American resistance to accepting evolution is uniquely high among First World countries. This is due largely to the extreme religiosity of the U.S., which is much higher than that of comparably advanced nations, and to the resistance of many religious people to the facts and implications of evolution. The prevalence of religious belief in the U.S. suggests that outreach by scientists alone will not have a huge effect in increasing the acceptance of evolution, nor will the strategy of trying to convince the faithful that evolution is compatible with their religion. Since creationism is a symptom of religion, another strategy to promote evolution involves loosening the grip of faith on America. This is easier said than done, for recent sociological surveys show that religion is highly correlated with the dysfunctionality of a society, and various measures of societal health show that the U.S. is one of the most socially dysfunctional First World countries. Widespread acceptance of evolution in America, then, may have to await profound social change.Coyne has followup comments here, but no link to the full article.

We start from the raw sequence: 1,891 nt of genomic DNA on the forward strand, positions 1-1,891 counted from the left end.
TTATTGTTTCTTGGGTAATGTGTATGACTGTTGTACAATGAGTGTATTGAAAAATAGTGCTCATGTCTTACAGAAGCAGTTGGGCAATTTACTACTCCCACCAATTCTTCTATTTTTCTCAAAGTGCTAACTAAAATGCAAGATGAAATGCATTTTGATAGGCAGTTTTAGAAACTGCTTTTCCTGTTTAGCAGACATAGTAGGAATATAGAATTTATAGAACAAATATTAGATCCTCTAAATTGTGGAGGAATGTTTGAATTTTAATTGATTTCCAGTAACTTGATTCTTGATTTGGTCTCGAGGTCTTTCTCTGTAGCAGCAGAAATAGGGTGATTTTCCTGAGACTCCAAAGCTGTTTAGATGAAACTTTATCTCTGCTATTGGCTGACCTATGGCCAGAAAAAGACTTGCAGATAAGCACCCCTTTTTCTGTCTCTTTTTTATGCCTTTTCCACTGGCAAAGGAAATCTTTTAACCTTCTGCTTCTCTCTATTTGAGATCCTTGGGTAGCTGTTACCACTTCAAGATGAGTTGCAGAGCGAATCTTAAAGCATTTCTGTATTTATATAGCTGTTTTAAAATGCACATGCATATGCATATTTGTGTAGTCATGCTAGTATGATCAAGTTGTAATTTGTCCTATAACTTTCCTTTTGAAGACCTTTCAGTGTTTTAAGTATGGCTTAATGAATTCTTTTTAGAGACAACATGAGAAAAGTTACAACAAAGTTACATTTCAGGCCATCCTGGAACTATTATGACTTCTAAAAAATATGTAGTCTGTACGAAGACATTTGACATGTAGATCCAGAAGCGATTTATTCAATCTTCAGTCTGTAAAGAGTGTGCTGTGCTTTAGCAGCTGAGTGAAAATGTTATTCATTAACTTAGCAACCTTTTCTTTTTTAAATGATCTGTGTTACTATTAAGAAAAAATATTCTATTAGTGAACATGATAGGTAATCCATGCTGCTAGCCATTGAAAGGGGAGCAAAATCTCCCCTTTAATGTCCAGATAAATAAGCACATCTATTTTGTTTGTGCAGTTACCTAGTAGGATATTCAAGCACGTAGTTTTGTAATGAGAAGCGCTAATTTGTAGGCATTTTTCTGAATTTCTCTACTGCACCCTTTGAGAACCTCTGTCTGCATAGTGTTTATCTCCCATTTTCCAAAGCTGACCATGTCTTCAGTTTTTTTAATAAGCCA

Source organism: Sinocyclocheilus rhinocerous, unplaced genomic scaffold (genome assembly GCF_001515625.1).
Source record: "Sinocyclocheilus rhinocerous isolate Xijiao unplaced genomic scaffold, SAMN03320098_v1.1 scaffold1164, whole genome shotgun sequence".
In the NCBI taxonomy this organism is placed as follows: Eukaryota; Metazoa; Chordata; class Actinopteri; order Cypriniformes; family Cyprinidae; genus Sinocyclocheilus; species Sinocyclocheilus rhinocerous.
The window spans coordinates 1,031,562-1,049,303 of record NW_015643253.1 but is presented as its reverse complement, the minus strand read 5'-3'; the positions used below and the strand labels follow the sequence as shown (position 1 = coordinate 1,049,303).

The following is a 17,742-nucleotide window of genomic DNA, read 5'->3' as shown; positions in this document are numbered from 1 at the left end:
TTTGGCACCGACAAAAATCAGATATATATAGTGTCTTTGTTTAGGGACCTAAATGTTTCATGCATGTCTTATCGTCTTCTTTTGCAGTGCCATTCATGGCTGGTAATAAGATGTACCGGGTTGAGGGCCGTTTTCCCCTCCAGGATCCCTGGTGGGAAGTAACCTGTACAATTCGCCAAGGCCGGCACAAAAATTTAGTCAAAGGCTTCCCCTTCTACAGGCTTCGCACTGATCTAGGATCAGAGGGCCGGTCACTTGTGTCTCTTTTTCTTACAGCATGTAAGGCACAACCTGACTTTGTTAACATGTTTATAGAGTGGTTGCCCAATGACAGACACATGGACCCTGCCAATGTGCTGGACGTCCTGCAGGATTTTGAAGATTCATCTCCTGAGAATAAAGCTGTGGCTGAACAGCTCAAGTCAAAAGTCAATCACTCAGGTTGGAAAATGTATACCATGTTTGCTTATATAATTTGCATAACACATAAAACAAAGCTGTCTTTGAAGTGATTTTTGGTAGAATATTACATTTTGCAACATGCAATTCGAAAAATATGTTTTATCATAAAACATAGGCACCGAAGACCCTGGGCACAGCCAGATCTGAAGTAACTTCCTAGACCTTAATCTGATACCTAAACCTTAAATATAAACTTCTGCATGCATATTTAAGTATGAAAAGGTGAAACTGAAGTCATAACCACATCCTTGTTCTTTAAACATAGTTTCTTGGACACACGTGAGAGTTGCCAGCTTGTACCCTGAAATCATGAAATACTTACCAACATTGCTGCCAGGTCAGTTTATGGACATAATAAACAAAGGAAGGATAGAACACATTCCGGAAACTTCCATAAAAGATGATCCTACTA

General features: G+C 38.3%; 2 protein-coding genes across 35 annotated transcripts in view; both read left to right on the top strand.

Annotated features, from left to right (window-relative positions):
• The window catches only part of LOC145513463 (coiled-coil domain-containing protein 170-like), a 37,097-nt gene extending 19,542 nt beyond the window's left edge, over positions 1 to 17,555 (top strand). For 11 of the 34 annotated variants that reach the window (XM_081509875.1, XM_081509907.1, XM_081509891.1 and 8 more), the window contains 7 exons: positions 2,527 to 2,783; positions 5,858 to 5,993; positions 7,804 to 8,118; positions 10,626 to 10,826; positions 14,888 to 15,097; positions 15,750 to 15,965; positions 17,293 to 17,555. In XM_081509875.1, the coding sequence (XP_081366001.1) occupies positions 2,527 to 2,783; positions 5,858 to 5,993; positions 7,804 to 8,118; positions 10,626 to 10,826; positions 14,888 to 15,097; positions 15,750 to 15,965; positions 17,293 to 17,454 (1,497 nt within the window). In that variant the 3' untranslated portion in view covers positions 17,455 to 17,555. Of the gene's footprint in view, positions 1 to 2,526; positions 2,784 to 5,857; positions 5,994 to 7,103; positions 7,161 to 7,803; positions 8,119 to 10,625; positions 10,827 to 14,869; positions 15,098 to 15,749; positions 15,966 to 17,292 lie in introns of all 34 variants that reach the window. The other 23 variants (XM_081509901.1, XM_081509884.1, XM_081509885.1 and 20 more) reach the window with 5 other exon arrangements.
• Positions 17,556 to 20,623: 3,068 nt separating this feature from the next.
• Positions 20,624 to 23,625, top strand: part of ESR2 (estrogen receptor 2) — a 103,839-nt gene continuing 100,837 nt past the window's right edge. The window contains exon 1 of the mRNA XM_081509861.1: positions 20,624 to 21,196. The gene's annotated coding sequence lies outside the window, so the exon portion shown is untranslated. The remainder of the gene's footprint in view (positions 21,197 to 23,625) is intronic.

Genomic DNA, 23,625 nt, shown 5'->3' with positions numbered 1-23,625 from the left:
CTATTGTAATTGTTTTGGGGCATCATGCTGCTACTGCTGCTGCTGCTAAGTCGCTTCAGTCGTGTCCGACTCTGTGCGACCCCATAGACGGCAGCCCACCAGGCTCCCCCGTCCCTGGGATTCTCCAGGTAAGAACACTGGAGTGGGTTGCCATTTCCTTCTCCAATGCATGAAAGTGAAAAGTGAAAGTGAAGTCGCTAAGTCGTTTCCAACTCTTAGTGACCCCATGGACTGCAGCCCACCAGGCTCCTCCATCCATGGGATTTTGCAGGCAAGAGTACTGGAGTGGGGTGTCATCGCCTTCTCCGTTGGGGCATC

For Coyne, the implications of evolution are that there is no God, that religion poisons everything, and that we have no free will. He wants the American public to accept these, in order to facillitate his leftist socialist goals.
If the USA is less accepting of evolutionist college professors, I suspect that it is because those professors are so ideologically leftist, anti-American, anti-Christian, and unscientific in their opinions.
Americans do not have any trouble accepting scientific facts. You occasionally hear from someone who doesn't believe in the Moon landing, but those are a small minority. It is those leftist political opinions that sre supposedly implications that they have trouble with.